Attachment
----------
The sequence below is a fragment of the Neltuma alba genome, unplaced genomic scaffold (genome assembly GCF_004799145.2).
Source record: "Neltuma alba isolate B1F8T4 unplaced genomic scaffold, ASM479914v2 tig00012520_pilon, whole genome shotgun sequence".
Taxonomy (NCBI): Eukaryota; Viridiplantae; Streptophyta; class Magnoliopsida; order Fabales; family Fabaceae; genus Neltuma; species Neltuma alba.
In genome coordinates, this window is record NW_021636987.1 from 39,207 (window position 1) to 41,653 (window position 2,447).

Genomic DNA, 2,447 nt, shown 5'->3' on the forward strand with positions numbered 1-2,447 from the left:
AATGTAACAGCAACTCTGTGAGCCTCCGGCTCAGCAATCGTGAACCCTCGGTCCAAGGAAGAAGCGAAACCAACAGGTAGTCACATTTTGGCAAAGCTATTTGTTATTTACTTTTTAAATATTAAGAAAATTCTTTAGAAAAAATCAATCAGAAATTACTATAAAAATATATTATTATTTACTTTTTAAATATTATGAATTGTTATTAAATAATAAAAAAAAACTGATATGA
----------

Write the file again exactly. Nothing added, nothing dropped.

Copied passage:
The sequence below is a fragment of the Neltuma alba genome, unplaced genomic scaffold (genome assembly GCF_004799145.2).
Source record: "Neltuma alba isolate B1F8T4 unplaced genomic scaffold, ASM479914v2 tig00012520_pilon, whole genome shotgun sequence".
Taxonomy (NCBI): Eukaryota; Viridiplantae; Streptophyta; class Magnoliopsida; order Fabales; family Fabaceae; genus Neltuma; species Neltuma alba.
In genome coordinates, this window is record NW_021636987.1 from 39,207 (window position 1) to 41,653 (window position 2,447).

Genomic DNA, 2,447 nt, shown 5'->3' on the forward strand with positions numbered 1-2,447 from the left:
AATGTAACAGCAACTCTGTGAGCCTCCGGCTCAGCAATCGTGAACCCTCGGTCCAAGGAAGAAGCGAAACCAACAGGTAGTCACATTTTGGCAAAGCTATTTGTTATTTACTTTTTAAATATTAAGAAAATTCTTTAGAAAAAATCAATCAGAAATTACTATAAAAATATATTATTATTTACTTTTTAAATATTATGAATTGTTATTAAATAATAAAAAAAAACTGATATGA